As Mr. Charry notes, “No detail was too small for Szell’s involvement, from the font size of the programs (‘… I find the type of the programs much too small.’) to the pricing of the cheapest seats ($2.40 is ‘much too low’).” But, according to Szell, his main achievement at Cleveland was training his musicians to listen carefully to each other, “to notice everything that was being played”: phrasing, intonation, ensemble, balance and style.
Many readers will be fascinated with Mr. Charry’s insights into handling the conflicting demands of conductor, managers and orchestra unions; all those prickly egos (Can the principal who is being removed be persuaded to take second chair?); and the rewards and perils of touring abroad.
When Szell was quoted in an Amsterdam publication as saying “American orchestras are the best” and “American musicians work much harder than their colleagues here … because of the strong element of competition in the American society,” he had to “clarify” by saying that he had actually said that “in matters of intonation, precision and beauty of sound, the American top orchestras are unbeatable” and “The average American orchestra musician works perhaps fewer hours, but works with more efficiency than his European counterpart.”
“In spite of his effort to make up with George Szell, Rudolf Bing remained bitter, leading him to utter an immortal quip: Told by a colleague that Szell was his own worst enemy, Bing retorted, ‘Not while I’m alive!’ Szell was well aware of Bing’s bon mot. Years later, a visitor to Szell’s home heard Helene Szell say to her husband, ‘George, you’re your own worst enemy.’ To which he answered, ‘Not while Rudolf Bing is alive.’ ” Despite what must have been a temptation to dwell on Szell’s notorious “blowups,” this is not a tell-all book, but rather a thoughtful, engaging assessment of a golden era in American orchestral history, which Mr. Charry summarizes this way:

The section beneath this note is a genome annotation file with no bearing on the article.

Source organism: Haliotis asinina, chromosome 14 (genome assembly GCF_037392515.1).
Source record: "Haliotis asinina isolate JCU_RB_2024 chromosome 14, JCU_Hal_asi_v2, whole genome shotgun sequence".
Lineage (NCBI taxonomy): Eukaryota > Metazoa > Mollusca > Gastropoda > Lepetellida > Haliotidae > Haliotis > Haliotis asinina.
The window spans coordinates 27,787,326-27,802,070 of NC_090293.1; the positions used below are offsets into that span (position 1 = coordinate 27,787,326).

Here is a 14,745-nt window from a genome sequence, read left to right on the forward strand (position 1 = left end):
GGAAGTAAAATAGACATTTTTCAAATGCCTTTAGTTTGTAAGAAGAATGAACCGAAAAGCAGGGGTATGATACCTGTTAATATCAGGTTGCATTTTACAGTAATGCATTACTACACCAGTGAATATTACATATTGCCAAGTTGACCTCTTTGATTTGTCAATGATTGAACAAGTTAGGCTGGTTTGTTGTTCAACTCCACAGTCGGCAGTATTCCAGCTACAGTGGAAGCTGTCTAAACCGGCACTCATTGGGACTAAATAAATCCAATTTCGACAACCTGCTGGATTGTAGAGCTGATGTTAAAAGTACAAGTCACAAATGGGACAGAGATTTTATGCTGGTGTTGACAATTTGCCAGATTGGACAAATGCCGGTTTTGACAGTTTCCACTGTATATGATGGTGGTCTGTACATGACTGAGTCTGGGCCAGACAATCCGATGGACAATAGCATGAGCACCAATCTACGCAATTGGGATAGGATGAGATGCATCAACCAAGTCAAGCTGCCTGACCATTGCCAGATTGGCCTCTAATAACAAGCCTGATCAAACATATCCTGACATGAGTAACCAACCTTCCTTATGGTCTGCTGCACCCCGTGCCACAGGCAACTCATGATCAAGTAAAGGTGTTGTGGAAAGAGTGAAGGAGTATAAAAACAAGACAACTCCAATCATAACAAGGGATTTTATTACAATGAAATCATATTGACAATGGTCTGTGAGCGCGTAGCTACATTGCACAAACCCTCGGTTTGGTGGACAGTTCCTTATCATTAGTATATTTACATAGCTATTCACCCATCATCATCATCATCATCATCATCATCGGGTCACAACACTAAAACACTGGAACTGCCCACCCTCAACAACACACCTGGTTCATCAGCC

“All the Cleveland Orchestra’s technical proficiency alone would not have set it apart from any other top-notch orchestra. Any one of their many virtues - the impeccable precision of ensemble and intonation, the finely calculated balances, the gradation of dynamics, the power - was matched at various times by one or another of their peer orchestras: the Chicago under Fritz Reiner or the Berlin with Herbert von Karajan, for example.
“What made the Szell-Cleveland collaboration special and unique was the combination of all those virtues, plus Szell’s stylistic insight and depth of musical understanding, which he infused into the orchestra. The orchestra’s deep involvement in the music and caring about the standards that Szell set created a climate of dedication and hard work in which all gave their best to achieve the best.”
© Copyright 2014 The Washington Times, LLC. Click here for reprint permission.
By David A. Clarke Jr.